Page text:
The time of Quant and Twiggy was also a time of new liberations for women. Birth control was hitting the market, more laws protecting women were passed, and the societal definition of women as primarily 'domestic' was slowly being ripped down the middle by the young women of the time. These revolutionaries were pushing sexual freedom, sexual liberty, and all around openness surrounding womanhood. It says a lot about how strictly women are controlled by patriarchal society, the fact that raising the hemlines of a piece of clothing was radically shaking up conservative societal norms and seen as a brutal act of defiance.
Image: Fashion United
So, what next? We see the 1970’s and 1980’s continue to define runways with adoptions of the mini skirt and dress trend - but notice the hemlines forever stay under the definition of “mini.” Welcome to the 1990’s. Pamela Anderson, Naomi Campbell, and Kate Moss in the tiniest, low-rise mini skirt we ever did see. The Spice Girls were also helping to blow up the trend again, and once these influential women were wearing mini skirts, designers and fashion houses (Prada, Dolce & Gabbana to name a few) rushed to the drawing table.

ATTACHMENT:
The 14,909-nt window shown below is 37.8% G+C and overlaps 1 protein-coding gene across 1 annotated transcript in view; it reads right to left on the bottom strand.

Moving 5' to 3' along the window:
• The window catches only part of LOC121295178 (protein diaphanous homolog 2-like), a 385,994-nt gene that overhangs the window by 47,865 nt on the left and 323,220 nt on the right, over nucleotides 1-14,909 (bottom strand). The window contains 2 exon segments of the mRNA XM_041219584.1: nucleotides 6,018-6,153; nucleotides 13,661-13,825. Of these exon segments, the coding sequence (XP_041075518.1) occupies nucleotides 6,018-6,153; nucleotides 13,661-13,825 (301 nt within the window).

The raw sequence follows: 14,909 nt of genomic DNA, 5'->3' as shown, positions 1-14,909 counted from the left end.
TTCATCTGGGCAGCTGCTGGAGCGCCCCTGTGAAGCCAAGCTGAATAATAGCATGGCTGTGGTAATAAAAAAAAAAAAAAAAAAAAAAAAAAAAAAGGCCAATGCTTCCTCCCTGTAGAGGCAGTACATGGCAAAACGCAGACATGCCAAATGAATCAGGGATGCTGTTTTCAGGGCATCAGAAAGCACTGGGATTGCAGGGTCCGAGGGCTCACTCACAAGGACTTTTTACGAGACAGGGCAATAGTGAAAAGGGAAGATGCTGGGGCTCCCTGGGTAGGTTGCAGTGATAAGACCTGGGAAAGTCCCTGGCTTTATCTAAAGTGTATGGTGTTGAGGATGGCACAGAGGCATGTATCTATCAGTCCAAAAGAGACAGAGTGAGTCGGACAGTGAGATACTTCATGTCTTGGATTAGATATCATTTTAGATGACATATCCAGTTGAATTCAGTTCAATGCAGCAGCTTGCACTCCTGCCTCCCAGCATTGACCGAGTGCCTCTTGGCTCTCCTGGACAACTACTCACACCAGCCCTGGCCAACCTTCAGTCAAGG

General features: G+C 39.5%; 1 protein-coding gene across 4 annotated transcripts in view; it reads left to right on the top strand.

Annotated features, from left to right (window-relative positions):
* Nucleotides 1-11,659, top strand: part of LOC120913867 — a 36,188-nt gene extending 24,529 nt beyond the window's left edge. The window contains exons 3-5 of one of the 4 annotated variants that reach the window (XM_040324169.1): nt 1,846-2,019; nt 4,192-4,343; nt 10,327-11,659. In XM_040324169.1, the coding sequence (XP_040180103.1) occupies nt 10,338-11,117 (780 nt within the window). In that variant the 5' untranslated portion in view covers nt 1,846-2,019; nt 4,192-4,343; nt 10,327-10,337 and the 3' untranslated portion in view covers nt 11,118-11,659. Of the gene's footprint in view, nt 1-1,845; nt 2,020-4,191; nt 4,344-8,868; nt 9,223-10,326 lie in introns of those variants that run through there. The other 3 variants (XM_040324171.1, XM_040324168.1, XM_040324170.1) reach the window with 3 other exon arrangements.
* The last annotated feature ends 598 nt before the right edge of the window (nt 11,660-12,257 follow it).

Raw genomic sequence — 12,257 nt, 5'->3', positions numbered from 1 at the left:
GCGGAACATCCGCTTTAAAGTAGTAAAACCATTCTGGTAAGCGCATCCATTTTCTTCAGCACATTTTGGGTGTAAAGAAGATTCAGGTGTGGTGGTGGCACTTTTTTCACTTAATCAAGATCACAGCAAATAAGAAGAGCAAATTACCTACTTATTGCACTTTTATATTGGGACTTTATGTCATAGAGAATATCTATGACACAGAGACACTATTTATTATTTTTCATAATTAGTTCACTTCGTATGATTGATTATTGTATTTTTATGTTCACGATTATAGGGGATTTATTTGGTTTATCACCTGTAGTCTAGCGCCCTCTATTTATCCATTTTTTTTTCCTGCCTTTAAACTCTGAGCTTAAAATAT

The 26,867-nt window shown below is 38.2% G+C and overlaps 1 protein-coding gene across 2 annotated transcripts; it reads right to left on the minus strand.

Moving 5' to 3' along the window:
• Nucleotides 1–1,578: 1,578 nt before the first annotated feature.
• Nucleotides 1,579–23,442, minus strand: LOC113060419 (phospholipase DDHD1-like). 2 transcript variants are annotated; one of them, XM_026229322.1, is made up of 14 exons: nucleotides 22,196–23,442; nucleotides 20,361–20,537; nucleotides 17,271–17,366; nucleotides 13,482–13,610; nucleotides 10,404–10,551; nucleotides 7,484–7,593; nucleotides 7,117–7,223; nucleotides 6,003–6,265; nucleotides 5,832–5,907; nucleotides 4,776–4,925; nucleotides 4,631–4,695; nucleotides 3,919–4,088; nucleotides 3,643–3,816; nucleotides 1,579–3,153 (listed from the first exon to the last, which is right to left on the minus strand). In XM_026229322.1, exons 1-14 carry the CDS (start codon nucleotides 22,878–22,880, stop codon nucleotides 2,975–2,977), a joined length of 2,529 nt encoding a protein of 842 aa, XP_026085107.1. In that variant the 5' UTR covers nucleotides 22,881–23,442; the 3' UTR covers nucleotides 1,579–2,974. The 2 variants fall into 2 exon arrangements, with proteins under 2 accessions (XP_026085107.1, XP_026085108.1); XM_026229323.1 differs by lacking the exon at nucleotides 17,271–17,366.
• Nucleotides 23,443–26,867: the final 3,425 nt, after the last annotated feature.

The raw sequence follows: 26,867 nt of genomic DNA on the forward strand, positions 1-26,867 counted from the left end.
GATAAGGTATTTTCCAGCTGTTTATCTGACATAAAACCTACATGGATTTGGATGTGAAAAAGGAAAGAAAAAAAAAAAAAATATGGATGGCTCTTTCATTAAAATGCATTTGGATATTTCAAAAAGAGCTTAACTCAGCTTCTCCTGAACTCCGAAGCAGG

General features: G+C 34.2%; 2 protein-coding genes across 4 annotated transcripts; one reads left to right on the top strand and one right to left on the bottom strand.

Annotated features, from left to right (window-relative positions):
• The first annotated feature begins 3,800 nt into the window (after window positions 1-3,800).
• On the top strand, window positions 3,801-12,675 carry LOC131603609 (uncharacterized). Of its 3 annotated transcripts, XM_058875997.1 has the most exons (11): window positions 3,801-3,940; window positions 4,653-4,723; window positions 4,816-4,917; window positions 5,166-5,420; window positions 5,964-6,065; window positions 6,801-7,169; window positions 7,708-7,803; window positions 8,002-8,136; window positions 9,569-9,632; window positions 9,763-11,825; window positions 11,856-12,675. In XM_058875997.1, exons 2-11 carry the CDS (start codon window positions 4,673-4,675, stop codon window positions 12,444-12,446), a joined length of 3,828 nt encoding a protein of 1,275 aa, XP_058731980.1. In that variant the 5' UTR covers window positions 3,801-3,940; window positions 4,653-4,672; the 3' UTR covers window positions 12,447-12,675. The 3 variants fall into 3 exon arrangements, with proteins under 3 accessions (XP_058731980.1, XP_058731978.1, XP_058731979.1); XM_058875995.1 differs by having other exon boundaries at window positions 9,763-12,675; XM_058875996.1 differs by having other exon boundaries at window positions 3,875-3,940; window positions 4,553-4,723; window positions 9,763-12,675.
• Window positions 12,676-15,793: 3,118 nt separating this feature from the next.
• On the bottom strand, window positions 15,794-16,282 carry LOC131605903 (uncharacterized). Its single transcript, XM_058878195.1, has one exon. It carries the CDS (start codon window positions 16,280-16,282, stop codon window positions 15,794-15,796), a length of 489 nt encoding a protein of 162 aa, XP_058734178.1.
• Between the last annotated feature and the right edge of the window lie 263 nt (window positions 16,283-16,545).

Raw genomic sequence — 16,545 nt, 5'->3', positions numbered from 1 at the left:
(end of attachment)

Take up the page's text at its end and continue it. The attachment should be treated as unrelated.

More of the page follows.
Enter the 2000’s. Paris Hilton and Tom Ford took that tiny belt and made it a skirt in the summer of 2003. Another thing on the runway at the time? Rail thin models. Thankfully, we’re in a better place in body representation and body positivity in 2022. And I say this while understanding we still have a ways to go. Still, I see this mini skirt trend as continuing to push limits and symbolize sexual freedom in 2022. But again, I'm getting ahead of myself.